Six Texans creating optimism in their communities—with the help of the communities themselves.
Optimism isn’t just a state of mind, it’s a practice. But seizing an opportunity to improve things can rarely be done alone. Texans work together every day to help their neighbors, respond to disaster, and build brighter futures. We’ve spotlighted six Texans creating optimism in their communities—with the help of the communities themselves.
Positive thinking is a cornerstone for the counselors of Humble ISD. “At a very early age, we want students to think optimistically,” Smith says. The district’s focus on optimism is sustained from kindergarten all the way through high school. When Harvey struck the Gulf Coast, that same optimism extended from the classroom to the real world. And while Humble ISD’s attention to optimism and other life skills has seen disciplinary referrals reduced by nearly half in some schools, the chaos of the storm required even more hard work. Now, to be better prepared for the future, Smith’s team is working with local faith-based groups to create a community counseling response team. Teacher training sessions are now organized around the theme, The Power of Possibilities. “If that’s not optimism,” Smith says, “I don’t know what is.”
First there was the Bastrop County Complex Fire, the most devastating wildfire in state history. It was followed by massive floods, more fires, and more floods. In the last ten years, Bastrop County, just east of Austin, has been forced to take proactive measures to abate natural disasters. “We’ve kind of become subject-matter experts, unfortunately,” says Sheila Lowe. Her nonprofit grew from the needs of affected residents. The work they do goes far beyond what was required during the initial cleanup efforts. With state and county officials, the team is now a permanent part of the area’s response to natural disasters, and a model for other communities.
“We never want to be victims,” she says, “but we have to know it will be better on the other side.” By investing in a group of dedicated case workers, Lowe’s team is building lasting resilience in the Bastrop community. “You can’t stop the floods from coming, but we can lessen their impact.”
Commander Scott Holt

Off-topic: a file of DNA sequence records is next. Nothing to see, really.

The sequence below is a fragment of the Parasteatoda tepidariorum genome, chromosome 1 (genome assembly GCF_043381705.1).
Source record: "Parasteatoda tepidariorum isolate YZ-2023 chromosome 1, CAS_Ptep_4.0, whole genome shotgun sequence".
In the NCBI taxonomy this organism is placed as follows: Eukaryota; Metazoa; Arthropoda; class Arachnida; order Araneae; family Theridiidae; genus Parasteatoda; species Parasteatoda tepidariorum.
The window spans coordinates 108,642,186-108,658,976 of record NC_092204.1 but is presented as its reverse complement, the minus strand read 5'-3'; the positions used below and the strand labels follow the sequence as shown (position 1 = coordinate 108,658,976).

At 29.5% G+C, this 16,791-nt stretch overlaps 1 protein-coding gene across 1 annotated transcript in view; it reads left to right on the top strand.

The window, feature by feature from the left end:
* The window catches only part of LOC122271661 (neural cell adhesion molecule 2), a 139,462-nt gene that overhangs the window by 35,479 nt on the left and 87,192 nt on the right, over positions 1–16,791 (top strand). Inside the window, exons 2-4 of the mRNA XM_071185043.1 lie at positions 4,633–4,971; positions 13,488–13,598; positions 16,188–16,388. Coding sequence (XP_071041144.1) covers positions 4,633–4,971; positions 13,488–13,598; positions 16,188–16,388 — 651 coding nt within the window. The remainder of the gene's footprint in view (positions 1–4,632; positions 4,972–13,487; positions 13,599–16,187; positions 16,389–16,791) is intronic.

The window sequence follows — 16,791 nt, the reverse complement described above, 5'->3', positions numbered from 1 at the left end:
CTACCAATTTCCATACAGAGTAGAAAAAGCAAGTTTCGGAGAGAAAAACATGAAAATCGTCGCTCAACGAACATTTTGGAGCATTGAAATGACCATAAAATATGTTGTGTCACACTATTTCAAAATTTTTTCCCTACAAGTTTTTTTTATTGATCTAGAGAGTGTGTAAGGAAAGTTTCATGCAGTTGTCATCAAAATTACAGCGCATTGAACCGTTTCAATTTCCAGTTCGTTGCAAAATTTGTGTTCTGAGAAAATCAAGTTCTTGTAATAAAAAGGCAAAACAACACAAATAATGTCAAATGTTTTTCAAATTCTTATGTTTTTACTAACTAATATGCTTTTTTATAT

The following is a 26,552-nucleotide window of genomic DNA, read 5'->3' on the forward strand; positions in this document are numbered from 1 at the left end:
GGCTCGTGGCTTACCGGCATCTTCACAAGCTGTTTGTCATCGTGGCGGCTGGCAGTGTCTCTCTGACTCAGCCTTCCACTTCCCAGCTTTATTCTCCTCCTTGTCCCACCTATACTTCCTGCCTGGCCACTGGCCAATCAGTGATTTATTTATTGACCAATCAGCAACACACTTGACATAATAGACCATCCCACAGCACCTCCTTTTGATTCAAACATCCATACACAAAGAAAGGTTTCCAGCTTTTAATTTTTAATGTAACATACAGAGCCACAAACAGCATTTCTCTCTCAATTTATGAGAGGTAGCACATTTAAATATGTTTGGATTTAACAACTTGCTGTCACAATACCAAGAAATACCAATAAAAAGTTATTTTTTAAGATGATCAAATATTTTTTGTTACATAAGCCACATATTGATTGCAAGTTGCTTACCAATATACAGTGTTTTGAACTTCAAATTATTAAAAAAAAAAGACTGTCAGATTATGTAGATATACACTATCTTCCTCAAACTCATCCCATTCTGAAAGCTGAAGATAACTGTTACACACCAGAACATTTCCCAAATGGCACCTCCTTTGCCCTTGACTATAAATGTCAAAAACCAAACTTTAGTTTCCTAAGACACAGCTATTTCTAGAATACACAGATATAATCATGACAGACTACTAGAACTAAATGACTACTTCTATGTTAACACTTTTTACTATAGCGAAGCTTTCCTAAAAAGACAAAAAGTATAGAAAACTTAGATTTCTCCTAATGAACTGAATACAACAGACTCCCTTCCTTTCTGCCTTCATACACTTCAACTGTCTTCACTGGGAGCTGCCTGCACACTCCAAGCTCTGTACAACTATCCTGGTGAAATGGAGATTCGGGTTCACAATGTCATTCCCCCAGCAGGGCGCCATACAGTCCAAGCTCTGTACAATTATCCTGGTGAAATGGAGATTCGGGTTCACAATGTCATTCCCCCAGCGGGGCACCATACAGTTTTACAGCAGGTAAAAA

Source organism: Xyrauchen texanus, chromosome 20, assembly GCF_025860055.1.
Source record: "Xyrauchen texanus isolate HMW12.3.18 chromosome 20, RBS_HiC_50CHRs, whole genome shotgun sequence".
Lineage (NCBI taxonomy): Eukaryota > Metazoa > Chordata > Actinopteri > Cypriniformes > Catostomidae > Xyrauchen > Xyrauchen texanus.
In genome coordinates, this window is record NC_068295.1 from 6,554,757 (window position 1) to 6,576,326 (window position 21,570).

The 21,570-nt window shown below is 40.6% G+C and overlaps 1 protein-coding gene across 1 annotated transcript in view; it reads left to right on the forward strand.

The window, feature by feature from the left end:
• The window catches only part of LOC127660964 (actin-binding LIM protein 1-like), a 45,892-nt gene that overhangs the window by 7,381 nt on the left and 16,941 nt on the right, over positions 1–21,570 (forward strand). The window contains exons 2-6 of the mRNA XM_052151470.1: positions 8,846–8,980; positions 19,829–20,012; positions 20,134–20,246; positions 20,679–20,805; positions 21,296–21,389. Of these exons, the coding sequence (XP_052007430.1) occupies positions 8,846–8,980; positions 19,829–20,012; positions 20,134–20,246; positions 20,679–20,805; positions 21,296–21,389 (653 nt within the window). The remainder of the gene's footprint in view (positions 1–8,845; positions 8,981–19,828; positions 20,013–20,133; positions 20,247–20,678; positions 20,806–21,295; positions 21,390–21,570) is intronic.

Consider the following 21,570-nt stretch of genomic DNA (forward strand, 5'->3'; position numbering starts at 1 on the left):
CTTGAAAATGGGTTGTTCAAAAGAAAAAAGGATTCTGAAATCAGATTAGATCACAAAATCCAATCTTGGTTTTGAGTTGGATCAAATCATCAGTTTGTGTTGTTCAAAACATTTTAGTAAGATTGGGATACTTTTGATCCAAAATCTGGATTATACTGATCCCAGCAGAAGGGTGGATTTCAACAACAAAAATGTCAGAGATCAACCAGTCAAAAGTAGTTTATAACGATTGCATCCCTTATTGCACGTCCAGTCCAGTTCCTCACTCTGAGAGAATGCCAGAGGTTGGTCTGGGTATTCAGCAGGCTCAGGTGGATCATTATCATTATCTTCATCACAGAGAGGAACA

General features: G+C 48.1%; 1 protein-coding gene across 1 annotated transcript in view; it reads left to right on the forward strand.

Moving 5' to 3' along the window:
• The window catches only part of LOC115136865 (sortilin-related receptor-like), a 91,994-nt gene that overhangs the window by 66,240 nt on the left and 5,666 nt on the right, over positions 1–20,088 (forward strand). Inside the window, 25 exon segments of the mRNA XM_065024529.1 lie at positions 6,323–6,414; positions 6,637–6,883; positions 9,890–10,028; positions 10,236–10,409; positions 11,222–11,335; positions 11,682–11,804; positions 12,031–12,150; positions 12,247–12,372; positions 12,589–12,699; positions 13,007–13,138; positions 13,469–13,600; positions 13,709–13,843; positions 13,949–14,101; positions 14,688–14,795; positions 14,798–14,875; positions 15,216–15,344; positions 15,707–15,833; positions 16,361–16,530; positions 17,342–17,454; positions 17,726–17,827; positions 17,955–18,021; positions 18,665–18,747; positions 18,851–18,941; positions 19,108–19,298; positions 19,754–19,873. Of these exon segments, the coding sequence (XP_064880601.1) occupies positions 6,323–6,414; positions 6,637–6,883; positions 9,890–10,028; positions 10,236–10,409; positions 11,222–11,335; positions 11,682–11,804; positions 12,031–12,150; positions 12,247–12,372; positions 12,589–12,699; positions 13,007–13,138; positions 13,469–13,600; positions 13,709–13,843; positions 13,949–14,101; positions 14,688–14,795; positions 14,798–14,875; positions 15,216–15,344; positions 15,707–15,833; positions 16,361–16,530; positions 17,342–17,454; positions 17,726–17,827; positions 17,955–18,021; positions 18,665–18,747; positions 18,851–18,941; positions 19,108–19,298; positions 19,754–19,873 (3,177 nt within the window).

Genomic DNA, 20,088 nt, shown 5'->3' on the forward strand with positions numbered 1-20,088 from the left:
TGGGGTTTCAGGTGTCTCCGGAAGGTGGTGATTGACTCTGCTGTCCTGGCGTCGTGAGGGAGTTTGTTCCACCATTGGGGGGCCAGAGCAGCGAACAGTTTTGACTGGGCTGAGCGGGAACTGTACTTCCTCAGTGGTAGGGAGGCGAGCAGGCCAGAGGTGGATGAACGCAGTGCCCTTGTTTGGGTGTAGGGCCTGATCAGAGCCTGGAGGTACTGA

When Commander Scott Holt met up with some of his fellow Waco police officers late one summer evening, the trickle of information about the hurricane barreling toward the Texas Coast was beginning to flood in. Holt and his comrades made a quick decision to make the trek into the heart of the storm to help the communities being affected. “I think optimism is contagious, ” he says, and the proof was at a gas station in Temple, where a legion of volunteers—some of whom Holt didn’t even know, who’d heard about the officers’ journey on social media—formed a massive relief caravan within a matter of 12 hours.
Before Holt left, his daughter slipped him a handwritten note. “I hope you don’t get hurt,” she wrote, “but I hope you help other people that need it more than you do.” Buoyed by his daughter’s encouragement, the team spent days in Conroe, sleeping on floors, being fed by locals. “People lost it all, but good came out of it,” Holt says. “We came together to the good of mankind. It’s was amazing.”
“I want to change the narrative for northeast El Paso,” says Ricky Ramirez, El Paso ISD’s 2018 Secondary Teacher of the Year. He grew up in that part of the city, and teaches at the same middle school he attended when he was young. Ramirez grew up with five siblings, all of whom were cared for by a mother with little formal education. Now the family counts four bachelor’s degrees, two master’s degrees, and a Ph.D. among their ranks, with two siblings still in college.
The best way for me to give back to my community was to be a teacher,” Ramirez says. Last year, a speech he gave to new El Paso teachers went viral. In it, Ramirez shared stories of helping students in the classroom, in sports, and in life. He teaches, he says, to pass on the ways he was helped, both inside and outside the classroom. “Relationships come before content,” he says.“Young people are tough, but they need advice, direction, and a sympathetic ear. That’s where you make a lasting impact.”
Austinite Jane Hervey started Boss Babes ATX, a nonprofit community of artists, musicians, and entrepreneurs focused on gender equality, in 2015. After a few years, the work was taking its toll. But before she threw in the towel, Hervey made the decision to calculate the organization’s impact. What she found was that the programs, meetups, and opportunities the group provided had injected nearly $1 million into the Austin-area economy. That was enough to keep going.
“Survival is on the line for a lot of these entrepreneurs,” Hervey says. “This not only makes them visible, but it changes the cultural conversation.” When it comes to driving that change, she says it comes down to constant conscious choices to be resilient. “When we stand up and speak out, we inspire people to listen,” she says.“I have to be an optimist every day.”
When Hurricane Harvey slammed into Fulton, the storm didn’t discriminate in its affect. “I lost half my house,” says Kendrick, “and I’m rebuilding from the ground up.” Faced with massive and long-term devastation, Kendrick knew the community would have to work together to support each other, not just in the immediate aftermath, but in renewing businesses, rebuilding homes, and stabilizing the local economy. “It scared each and every one of us,” he recalls. When an outpouring of support came from across the state and the country, he says they found the energy—and the optimism—to make recovery a reality. “Texans were helping Texans, citizens helping citizens, being good neighbors,” he says.
Even as recovery efforts continue, he’s working on passing on the lessons learned from Harvey to help other communities affected by natural disasters.
Photos by Darice Chavira and Hannah Vickers.